Great Recession Leaving Tracks
At his rented home in Lehigh Acres, James Mould sells items that families in the area tossed out before moving
As the Great Recession/Depression II plays out, it’s leaving tracks almost everywhere imaginable. How this event impacts any particular person really depends upon how leveraged (indebted) one was and whether or not one was able to retain gainful employment.
Like the Great Depression of the late 1920’s, our current economic malaise is really a story of speculation and excessive leverage combined. Leverage when asset prices are rising can magnify gains but when asset prices drop, what was formerly a lever turns into a hammer and debt becomes particularly burdensome to service when the underlying asset price collapses and income declines. In addition to the trail of tears that individuals and businesses have encountered, the “hammer” also drives legal activity and as evidenced by New York State’s courts having closed 2009 with a record 4.7 million cases involving bad debts, failed business deals, real estate tax appeals and foreclosures. Apparently, the New York’s experience is representative of what’s occurring in other states around the nation as well.
Meanwhile homeowners in Florida who purchased at the peak almost feel as if they were victims of a Ponzi scheme as the real estate market has literally crashed in certain counties. Median home prices in Lee County Florida in 2007 were $ 278,000 and now the median is about $ 90,000; a drop of nearly 70%. Anyone who has seen such a dramatic drop off will simply choose to walk away and allow the mortgagor to foreclose. Apparently, the employment picture has dimmed so badly in this area, that parents were going to school with their kids to share in school breakfasts. The states that lead the boom (California, Florida, Nevada and Arizona) now lead the bust.
Bankruptcy attorneys and real estate agents specializing in selling foreclosed properties are experiencing a boon in business. There are some real estate agents who been able to cut exclusive deals with mortgage companies to sell their inventories of foreclosed properties and there are some investors who are snapping them up in all cash deals.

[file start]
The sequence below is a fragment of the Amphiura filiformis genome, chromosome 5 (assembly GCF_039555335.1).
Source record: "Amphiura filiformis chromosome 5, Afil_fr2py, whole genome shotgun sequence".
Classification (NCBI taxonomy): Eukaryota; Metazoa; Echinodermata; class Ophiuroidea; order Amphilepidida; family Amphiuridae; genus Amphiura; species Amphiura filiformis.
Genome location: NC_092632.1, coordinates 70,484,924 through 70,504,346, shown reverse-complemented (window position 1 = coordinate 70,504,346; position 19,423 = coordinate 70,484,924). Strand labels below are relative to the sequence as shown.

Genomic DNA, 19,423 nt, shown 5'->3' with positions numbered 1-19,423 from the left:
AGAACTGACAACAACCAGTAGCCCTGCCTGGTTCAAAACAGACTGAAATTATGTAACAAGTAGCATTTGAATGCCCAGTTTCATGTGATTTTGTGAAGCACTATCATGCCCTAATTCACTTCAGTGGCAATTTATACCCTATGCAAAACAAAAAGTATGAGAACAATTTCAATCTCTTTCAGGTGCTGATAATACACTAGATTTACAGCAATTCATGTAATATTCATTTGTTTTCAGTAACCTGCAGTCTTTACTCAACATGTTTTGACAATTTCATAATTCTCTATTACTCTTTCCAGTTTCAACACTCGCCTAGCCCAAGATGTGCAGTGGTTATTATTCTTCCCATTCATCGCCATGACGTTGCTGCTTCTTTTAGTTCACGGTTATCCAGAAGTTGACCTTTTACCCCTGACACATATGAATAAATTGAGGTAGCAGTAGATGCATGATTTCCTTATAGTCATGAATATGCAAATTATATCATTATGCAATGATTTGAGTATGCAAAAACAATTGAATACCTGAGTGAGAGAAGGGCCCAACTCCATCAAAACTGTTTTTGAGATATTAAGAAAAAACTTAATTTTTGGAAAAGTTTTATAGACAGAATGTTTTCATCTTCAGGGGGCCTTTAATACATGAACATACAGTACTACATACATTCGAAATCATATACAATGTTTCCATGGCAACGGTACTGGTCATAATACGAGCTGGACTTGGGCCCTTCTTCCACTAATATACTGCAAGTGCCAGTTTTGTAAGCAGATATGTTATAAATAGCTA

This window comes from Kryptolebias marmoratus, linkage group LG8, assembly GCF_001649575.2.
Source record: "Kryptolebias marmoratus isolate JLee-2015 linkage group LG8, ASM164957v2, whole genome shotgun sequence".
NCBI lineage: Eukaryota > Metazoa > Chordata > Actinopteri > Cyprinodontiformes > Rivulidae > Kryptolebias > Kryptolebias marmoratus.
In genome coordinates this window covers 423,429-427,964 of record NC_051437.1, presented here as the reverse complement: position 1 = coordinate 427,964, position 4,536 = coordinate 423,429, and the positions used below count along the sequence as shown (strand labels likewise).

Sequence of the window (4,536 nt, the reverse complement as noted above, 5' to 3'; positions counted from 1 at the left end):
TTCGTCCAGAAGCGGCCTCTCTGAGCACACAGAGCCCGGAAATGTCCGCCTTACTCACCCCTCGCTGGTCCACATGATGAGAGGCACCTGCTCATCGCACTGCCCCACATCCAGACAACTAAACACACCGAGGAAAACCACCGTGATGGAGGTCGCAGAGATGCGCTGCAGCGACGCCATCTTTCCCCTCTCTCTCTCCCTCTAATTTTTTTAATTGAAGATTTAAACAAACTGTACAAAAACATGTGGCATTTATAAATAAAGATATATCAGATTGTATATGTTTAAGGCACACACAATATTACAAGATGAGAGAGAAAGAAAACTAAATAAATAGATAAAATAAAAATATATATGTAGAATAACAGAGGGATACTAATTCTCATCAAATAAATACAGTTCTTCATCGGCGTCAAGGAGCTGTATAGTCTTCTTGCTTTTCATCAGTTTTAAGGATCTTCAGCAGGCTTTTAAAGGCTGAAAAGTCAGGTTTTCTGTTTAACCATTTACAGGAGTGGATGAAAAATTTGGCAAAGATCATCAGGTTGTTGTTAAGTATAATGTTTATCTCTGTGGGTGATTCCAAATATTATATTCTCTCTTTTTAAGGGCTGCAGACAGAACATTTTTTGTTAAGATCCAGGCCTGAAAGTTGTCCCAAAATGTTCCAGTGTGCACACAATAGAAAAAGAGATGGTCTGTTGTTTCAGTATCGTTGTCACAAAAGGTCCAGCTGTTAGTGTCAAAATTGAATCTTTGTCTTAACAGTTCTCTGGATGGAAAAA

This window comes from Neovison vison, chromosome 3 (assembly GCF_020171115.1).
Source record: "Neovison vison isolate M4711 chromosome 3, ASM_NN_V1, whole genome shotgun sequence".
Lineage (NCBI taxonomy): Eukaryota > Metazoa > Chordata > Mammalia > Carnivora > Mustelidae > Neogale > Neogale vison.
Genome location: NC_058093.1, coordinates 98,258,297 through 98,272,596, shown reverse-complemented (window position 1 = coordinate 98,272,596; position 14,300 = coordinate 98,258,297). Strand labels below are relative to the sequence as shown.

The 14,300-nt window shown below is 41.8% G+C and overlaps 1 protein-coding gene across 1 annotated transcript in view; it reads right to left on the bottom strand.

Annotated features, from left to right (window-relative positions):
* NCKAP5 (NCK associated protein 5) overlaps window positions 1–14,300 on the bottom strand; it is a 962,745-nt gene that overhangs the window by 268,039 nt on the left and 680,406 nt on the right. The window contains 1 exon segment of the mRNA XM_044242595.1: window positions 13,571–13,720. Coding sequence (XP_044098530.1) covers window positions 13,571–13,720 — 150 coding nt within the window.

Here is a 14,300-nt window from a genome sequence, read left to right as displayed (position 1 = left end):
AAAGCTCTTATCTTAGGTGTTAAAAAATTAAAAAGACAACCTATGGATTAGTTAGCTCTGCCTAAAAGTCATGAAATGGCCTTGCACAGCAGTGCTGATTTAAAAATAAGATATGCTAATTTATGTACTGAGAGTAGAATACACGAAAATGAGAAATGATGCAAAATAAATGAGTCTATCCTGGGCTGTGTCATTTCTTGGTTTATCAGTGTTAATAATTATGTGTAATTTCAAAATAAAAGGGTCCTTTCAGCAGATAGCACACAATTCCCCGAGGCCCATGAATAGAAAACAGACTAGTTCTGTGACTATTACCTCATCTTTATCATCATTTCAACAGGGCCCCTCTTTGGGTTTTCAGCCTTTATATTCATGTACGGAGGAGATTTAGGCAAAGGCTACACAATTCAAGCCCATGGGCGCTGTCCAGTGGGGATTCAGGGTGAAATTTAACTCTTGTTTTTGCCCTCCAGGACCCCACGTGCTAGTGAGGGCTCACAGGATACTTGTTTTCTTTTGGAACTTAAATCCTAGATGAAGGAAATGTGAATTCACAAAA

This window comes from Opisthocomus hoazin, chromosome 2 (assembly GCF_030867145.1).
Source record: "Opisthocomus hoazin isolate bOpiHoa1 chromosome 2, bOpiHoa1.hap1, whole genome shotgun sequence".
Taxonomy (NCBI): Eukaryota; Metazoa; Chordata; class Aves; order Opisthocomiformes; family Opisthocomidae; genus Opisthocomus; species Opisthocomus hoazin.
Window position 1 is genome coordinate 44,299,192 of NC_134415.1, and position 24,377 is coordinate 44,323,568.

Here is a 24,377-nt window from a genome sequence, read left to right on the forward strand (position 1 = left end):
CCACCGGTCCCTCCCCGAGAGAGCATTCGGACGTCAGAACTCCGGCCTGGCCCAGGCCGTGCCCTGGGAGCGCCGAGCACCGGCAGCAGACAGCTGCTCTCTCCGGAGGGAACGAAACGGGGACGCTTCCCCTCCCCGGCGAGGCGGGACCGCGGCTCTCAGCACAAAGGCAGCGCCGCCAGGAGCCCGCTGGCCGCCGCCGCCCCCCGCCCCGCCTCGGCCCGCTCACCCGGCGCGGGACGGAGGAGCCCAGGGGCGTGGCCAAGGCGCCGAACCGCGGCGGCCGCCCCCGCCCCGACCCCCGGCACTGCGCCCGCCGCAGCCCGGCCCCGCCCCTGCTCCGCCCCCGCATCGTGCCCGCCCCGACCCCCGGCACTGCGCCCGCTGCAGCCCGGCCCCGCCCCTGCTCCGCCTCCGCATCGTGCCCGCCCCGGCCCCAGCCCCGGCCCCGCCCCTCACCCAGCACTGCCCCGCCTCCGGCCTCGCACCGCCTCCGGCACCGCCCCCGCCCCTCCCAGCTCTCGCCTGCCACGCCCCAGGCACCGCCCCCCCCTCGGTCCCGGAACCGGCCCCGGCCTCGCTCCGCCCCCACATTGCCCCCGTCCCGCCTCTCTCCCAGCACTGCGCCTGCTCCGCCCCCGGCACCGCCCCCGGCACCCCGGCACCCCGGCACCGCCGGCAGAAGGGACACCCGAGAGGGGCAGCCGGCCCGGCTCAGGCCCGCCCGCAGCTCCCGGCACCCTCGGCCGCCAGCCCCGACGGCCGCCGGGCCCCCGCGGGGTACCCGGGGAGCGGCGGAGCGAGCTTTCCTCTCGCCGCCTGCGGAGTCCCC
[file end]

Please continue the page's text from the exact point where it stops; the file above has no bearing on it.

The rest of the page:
Without food stamps we’d probably be starving,” said Rex Britton, who has had trouble finding paving work and lives with his girlfriend, Amy Freeman.
Food security is becoming a concern for many people, including those who formerly enjoyed six figure incomes. Isabel Bermundez was formerly a high earning realtor who now has no cash income and she and her two daughters now survive on food stamps. In Florida, the number of people on with no cash income beyond food stamps has doubled. The growth in the number of people using food stamps is also mirrored nationwide.
Ignacio Sanchez, a day laborer who has a wife and children in Mexico, in the Queens freight train underpass where he found shelter.
Even illegal immigrants who work as day laborers have felt the heat. Many are homeless and hungry as the work they were formerly doing has dried up. This has spawned a reverse migration as many illegals have just gone back home. The thinking is that things are better at home than they are here.
Governments have not been exempted from the problems of individuals and businesses. The state of California is a prime example of a government in crisis as it seeks help from the federal government to close a $ 21 billion budget gap and threatens that it will have to cut social services if it doesn’t get help. The federal government’s fiscal condition is no better. It’s merely masked by the ability to run deficits and print money. Government solvency issues aren’t limited to problems here in the US as the Eurozone faces a debt crisis as well.
One thing is for sure, this is not your daddy’s relatively benign and quick “V-shaped” recession. Make no mistake, this is your granddaddy’s Great Depression and the shape of the letter that would accurately characterize it is an L; a recovery won’t come in sight until the excess is wrung out of the system. It will be a long time coming.
The best thing we can do as individuals is cut spending and, if necessary, secure one’s own food supply. I think this is particularly important for anyone getting food stamps. Those who find themselves dependent on government largess will soon find that there’s a limit to what the government can pay for as it encounters its own problems with solvency.